Bishop Briggs is my new obsession. It takes an extraordinarily impressive artist to break through the chaos of life as we now know it and lure me to listen to a full album—let alone write about it. Bishop Briggs’ new self-titled release is that album.
Bishop Briggs is the stage name of 25-year old British musician Sarah Grace McLaughlin.
Her music is truly unique. You can compare elements of her robust voice and trippy beats to Lorde, The Mynabirds, VV Brown, and Ibeyi, but there’s no one artist that sums up her complex and alluring sound.
“Wild Horses” is the album’s spectacularly multi-faceted centerpiece. Other standout tracks are “River” and “Dead Man’s Arms,” but it’s an album I’ve enjoyed listening to all the way through on repeat. Definitely one for my best of the year list.
Fantastic Negrito’s debut full-length album, The Last Days of Oakland, churns classic blues, soul, and funk with modern garage rock like somebody spun Lead Belly, Buddy Guy, Otis Redding, and Black Joe Lewis records in a blender.
Fantastic Negrito, led by singer and multi-instrumentalist Xavier Dphrepaulezz, first caught my attention jammin’ with Jamal in a club on Fox’s Empire. At the time they only had a couple of EPs out, so I was very excited for this album’s release. It more than lives up to the anticipation.
The entire album is a nonstop brilliant and bombastic rumination on injustice and inequality of both social and economic natures. My personal favorite tracks…
“Working Poor” has a fiercely catchy guitar riff and twisted refrain of Little Richard’s “Keep on Knockin'” with lyrics about the working class’ struggle to survive despite working as hard as we possibly can.
When I was curating Muruch.com for RAINN, I tried and failed to arrange a worthy cover of the traditional Appalachian folk song “In the Pines” (aka “Black Girl” aka Lead Belly/Nirvana’s “Where Did You Sleep Last Night”), so my heart just about exploded when I saw the song title on The Last Days of Oakland‘s tracklist.
Fantastic Negrito not only delivers a magnificently revamped, reverberating rendition of “In the Pines,” they also composed a new, gut-punch verse envisioning the “Black Girl” as the single mother of a son shot by police. It is the most perfect cover, beyond anything I could have imagined.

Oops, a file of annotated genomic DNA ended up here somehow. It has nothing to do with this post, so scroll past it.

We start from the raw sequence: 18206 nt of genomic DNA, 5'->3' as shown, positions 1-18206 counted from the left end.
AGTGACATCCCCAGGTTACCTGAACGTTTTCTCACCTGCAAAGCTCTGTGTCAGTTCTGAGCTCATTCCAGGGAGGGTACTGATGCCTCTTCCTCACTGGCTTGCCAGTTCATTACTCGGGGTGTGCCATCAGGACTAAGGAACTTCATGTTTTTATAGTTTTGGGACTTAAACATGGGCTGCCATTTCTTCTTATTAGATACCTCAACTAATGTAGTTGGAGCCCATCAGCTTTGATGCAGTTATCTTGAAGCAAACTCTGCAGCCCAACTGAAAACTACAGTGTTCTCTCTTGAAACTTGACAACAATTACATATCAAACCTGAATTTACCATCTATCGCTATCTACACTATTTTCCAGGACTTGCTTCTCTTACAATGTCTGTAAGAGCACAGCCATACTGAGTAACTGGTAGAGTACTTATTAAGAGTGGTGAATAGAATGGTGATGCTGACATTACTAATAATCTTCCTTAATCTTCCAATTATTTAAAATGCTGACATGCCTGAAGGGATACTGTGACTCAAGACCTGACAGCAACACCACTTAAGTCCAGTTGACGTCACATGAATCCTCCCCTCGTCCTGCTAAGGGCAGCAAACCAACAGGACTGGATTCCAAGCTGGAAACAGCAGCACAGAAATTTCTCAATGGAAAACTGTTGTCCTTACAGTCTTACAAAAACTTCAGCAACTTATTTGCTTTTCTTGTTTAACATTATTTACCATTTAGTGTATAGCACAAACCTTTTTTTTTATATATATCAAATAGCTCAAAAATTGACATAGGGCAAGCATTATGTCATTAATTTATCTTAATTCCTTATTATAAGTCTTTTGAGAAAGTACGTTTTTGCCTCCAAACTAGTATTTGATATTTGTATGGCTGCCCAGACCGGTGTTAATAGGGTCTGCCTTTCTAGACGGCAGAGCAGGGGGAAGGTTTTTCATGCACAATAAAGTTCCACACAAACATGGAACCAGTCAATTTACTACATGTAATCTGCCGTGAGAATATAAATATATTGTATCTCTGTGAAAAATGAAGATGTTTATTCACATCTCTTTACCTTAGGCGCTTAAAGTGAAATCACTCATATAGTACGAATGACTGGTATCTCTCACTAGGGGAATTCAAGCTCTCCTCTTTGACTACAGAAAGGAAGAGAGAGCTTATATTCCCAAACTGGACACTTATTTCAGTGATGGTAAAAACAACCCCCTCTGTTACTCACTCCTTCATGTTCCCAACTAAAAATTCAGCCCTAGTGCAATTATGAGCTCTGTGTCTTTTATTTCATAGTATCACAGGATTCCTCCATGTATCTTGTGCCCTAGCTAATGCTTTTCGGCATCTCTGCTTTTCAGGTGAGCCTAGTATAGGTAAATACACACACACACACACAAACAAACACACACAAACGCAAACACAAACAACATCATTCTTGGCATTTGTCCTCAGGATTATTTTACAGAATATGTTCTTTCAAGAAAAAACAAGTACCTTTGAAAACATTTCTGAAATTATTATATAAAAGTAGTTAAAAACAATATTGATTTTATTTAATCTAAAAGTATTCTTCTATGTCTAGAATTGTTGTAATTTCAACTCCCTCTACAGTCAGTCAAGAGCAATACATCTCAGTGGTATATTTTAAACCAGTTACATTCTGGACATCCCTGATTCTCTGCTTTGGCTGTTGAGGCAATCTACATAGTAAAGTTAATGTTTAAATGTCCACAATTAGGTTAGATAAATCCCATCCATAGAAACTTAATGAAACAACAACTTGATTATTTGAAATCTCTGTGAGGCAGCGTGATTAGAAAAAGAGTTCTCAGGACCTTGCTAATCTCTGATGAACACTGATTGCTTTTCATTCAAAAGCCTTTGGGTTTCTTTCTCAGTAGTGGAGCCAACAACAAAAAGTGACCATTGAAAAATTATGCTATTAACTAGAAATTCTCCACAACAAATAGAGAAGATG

Other highlights are “Hump Through the Winter,” which follows the same theme as “Working Poor,” “Rant on Rushmore,” and the song they jammed with Jamal, “Lost in a Crowd”…
If, like me, you love Rufus Wainwright and Shakespeare, then this album will make you very, very happy. If, however, you like neither Shakespeare nor Rufus, it’s probably not your cup of tea. This unique collection of Shakespearean sonnets set to theatrical rock music features guests Florence Welch, Martha Wainwright, Anna Prohaska, Siân Phillips, Helena Bonham Carter, Carrie Fisher and William Shatner. But the true stars are Rufus Wainwright and William Shakespeare.
The first two tracks are okay, but a somewhat lackluster start. The album truly begins with the dazzling title track, which is far more Rufus than the Bard.
The standout track is “Unperfect Actor,” in which Helena Bonham Carter gives brief poetic recitation before the song explodes into rock symphony featuring Martha Wainwright and Fiona Cutler.
Other highlights are “When in Disgrace with Fortune and Men’s Eyes,” which is sang as a lovely ballad by Florence Welch, and Anna Prohaska’s operatic “Farewell.”
The album also features new, alternative versions of three sonnets Rufus originally recorded for his Songs for Lulu album: “When Most I Wink,” “For Shame” and “A Woman’s Face.”
I debated including the Muruch-curated albums, but they are truly the two albums I have listened to most frequently and loved most intensely this year. Besides, it’s the artists and their music that make them so undeniably spectacular. I was just the DJ. That being said, every time I’ve been asked during the year what I think my #1 album of 2015 would be, my immediate answer has been: “Brandi Carlile’s The Firewatcher’s Daughter.” I love it more with each listen and it has the timelessness of the greatest classic albums.